Champlain College Saint Lambert places a high priority on embracing Onkwehón:we (The original people/Indigenous) ways of life both within and beyond the classroom. Our commitment to cultural knowledge and understanding the histories of this land demonstrates our active support for the Truth and Reconciliation Commission of Canada. At Champlain, we have fostered a supportive and encouraging environment for Indigenous students. We provide academic assistance, address transitional barriers, and provide full time support with the new position of the Indigenous Student Life Counsellor.
By celebrating and incorporating the beautiful and diverse cultures of Indigenous nations across Turtle Island, we aim to strengthen the connection between Indigenous students and their heritage, while providing an opportunity for non-Indigenous community members to expand their knowledge and understandings.
The collaborative efforts of our faculty, staff, and the dynamic Community of Practice committee are instrumental in supporting our Champlain Indigenous Student Ambassadors. These ambassadors play an active role in the community by offering support to first-year students, organizing Indigenous Orientation Retreats, and establishing partnerships with Indigenous students from other Cégeps and organize a multitude of workshops with Kahnawa’kehró:non (community members of Kahnawà:ke).
One of our notable initiatives is the week-long event led by the Indigenous Student Ambassadors called “Shé:kon Kèn:’en Itewe’s” (We Are Still Here). This event focuses on sharing Indigenous histories and raising awareness about Residential Schools. It features workshops and various activities that culminate in a College-wide ceremony on National Truth and Reconciliation Day. During this time, we gather to honor the Indigenous children who never returned home and show our respect for the survivors. Additionally, the George Wallace Library hosts an expanding Truth & Reconciliation Collection, accessible through the Champlain TRC Community of Practice link on the Omnivox Portal. Throughout the remainder of the academic year, onkwehón:we workshops and guest speakers are organized to reclaim Indigenous voices and narratives in post-secondary education.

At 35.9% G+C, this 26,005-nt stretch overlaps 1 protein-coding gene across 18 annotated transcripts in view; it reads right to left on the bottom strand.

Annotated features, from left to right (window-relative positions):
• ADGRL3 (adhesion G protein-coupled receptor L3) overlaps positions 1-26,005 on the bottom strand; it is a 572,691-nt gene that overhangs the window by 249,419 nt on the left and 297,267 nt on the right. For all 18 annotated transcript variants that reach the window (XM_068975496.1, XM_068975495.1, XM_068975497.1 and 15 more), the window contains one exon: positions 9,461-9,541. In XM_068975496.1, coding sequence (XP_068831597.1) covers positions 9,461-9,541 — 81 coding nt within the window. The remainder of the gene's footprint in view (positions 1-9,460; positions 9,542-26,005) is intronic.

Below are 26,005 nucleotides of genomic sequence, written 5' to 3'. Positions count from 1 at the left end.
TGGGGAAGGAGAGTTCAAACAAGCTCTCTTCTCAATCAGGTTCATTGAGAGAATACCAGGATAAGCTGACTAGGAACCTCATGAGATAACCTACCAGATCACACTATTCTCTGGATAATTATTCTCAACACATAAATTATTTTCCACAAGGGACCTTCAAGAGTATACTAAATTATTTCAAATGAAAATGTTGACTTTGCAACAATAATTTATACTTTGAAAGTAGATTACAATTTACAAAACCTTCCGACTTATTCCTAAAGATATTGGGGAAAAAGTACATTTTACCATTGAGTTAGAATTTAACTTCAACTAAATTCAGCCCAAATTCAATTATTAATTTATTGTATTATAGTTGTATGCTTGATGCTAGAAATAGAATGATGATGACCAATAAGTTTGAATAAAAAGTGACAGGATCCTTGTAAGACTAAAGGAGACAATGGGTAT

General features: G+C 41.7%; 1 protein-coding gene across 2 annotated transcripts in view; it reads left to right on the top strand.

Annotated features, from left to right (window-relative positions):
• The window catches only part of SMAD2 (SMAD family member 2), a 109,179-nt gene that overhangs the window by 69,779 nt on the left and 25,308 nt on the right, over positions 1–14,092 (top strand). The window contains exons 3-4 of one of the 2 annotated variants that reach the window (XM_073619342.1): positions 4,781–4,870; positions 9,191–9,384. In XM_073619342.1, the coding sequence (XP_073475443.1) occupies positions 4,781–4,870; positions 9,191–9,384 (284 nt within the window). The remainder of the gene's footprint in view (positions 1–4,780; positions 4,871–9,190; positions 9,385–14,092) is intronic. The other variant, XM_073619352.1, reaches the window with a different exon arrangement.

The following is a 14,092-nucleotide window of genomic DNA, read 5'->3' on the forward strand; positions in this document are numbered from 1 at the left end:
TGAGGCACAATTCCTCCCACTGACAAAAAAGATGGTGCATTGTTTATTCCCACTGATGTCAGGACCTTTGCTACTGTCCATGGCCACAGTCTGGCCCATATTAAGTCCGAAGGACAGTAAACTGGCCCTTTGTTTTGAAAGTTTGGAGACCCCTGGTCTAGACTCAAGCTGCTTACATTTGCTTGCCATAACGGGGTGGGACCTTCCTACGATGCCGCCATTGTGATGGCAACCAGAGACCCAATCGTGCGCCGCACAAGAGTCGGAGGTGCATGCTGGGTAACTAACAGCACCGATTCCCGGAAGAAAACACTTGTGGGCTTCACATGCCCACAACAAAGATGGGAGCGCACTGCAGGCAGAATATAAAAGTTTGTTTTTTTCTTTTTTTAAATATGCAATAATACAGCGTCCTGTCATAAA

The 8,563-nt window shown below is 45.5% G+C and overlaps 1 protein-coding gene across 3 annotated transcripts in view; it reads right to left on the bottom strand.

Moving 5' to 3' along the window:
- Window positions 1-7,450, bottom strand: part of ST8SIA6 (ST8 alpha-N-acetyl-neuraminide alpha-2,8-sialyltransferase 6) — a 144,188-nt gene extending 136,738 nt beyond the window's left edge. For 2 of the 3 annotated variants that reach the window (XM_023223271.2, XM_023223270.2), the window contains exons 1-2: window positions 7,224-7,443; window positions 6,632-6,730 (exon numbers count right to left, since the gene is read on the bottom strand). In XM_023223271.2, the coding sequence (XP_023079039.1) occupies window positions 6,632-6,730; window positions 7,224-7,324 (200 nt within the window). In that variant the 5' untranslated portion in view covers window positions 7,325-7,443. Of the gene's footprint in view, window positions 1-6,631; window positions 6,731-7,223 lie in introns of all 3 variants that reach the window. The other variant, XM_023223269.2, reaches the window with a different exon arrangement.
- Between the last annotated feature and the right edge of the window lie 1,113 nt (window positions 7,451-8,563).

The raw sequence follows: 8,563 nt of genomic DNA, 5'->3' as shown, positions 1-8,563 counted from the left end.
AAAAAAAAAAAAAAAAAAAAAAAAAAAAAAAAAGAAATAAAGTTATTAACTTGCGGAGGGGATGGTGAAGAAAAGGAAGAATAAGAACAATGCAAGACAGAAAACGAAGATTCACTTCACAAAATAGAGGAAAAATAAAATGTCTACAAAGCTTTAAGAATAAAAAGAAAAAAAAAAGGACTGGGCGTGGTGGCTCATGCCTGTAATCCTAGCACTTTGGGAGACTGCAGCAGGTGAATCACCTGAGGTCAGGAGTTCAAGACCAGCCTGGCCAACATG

We continually incorporate new ideas and course components addressing Indigenous issues into our evolving curriculum. By doing so, we strive to cultivate students who:
- Recognize and respect diversity.
- Embrace individual differences with openness.
- Value Reconciliation and understand the significance of Truth in today’s historical context.
- Actively contribute to Reconciliation efforts by engaging in Indigenous Education and Culture.